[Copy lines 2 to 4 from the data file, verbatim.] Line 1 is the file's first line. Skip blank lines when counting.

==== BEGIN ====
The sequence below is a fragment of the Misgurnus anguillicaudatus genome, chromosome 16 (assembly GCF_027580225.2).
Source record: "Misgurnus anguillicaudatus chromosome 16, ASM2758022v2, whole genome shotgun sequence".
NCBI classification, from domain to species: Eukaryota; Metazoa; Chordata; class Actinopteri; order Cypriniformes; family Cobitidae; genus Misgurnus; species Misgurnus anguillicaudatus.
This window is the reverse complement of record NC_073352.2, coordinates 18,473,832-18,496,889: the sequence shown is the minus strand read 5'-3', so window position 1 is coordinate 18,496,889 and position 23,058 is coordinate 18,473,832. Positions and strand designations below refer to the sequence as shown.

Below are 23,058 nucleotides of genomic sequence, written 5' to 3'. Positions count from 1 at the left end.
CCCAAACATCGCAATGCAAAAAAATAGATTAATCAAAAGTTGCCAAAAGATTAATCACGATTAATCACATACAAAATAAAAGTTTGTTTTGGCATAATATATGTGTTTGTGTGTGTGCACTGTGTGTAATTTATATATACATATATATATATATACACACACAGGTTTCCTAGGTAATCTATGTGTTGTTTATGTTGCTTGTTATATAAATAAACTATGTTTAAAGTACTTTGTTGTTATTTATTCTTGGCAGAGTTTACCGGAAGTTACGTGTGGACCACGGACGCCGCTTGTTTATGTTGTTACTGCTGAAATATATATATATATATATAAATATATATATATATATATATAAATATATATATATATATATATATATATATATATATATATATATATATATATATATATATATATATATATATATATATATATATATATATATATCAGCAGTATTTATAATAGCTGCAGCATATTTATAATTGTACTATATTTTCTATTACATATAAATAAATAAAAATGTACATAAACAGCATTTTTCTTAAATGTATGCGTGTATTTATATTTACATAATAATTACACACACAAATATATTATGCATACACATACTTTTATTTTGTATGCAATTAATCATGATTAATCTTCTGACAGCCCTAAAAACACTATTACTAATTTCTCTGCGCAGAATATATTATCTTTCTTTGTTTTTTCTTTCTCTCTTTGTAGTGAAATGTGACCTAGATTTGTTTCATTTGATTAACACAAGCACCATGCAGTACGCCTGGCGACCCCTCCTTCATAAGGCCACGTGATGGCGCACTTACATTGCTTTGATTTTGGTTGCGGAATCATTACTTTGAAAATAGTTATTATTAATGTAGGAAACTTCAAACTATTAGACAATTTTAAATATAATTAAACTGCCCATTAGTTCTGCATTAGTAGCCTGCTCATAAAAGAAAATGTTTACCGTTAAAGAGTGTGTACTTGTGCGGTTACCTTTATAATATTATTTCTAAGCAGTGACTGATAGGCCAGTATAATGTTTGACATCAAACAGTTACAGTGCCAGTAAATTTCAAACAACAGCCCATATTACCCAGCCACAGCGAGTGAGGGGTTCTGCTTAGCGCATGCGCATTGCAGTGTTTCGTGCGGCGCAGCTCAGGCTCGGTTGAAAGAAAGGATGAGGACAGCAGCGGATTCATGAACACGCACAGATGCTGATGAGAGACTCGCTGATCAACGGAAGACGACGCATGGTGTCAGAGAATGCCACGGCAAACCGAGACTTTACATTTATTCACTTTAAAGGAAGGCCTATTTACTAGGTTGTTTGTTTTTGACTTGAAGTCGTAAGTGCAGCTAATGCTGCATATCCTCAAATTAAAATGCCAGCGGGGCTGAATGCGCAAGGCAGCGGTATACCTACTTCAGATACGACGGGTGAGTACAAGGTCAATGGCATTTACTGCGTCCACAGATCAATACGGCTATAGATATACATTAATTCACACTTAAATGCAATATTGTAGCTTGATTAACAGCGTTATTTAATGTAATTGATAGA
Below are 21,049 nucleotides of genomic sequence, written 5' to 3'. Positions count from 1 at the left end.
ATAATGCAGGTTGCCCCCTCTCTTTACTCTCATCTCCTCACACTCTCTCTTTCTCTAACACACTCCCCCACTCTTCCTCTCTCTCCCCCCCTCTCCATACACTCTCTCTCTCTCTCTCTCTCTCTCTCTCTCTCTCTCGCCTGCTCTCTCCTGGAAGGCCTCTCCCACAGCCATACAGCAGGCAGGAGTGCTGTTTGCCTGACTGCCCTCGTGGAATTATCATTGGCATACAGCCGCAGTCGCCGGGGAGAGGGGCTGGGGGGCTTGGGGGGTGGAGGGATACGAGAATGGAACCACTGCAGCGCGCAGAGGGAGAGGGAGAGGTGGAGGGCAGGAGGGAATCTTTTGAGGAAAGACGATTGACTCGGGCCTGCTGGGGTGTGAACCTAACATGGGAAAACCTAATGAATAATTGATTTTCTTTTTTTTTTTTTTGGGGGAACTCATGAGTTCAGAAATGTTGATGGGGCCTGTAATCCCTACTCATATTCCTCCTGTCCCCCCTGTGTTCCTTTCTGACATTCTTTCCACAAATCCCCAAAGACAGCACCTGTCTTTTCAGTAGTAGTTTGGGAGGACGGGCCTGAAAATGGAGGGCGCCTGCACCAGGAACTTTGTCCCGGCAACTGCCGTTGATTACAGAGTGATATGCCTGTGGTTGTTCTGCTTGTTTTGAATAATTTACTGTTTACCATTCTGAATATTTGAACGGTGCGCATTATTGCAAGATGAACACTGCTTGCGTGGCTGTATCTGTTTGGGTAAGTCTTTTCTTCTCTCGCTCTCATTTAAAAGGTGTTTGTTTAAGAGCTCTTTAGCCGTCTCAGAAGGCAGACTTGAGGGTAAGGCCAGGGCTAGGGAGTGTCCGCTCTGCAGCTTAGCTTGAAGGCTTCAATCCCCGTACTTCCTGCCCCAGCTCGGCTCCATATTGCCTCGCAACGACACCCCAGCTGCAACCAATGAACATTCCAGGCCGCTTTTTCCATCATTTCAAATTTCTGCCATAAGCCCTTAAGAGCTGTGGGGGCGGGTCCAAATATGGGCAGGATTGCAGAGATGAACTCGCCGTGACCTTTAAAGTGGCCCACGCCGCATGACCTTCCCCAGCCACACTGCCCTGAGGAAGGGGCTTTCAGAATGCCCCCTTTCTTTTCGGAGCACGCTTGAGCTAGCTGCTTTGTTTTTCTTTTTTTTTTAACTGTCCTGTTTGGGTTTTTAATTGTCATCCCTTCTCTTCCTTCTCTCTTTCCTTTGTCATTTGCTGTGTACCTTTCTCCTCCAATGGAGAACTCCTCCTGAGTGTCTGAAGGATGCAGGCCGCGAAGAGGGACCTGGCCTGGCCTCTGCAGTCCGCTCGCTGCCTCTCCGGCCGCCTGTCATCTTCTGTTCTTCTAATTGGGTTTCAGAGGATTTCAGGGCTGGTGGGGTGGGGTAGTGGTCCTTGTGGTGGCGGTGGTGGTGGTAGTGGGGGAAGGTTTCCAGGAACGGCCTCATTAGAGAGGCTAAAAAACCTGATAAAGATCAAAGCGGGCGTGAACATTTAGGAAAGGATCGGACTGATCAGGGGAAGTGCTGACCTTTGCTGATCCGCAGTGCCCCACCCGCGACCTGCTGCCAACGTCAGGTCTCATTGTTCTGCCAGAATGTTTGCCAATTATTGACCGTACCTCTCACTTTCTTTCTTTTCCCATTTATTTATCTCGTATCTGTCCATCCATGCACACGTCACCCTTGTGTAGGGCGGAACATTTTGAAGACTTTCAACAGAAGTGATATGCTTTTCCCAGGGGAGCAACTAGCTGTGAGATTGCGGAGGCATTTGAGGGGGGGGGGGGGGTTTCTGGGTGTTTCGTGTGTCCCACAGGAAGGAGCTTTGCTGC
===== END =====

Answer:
Source record: "Misgurnus anguillicaudatus chromosome 16, ASM2758022v2, whole genome shotgun sequence".
NCBI classification, from domain to species: Eukaryota; Metazoa; Chordata; class Actinopteri; order Cypriniformes; family Cobitidae; genus Misgurnus; species Misgurnus anguillicaudatus.
This window is the reverse complement of record NC_073352.2, coordinates 18,473,832-18,496,889: the sequence shown is the minus strand read 5'-3', so window position 1 is coordinate 18,496,889 and position 23,058 is coordinate 18,473,832. Positions and strand designations below refer to the sequence as shown.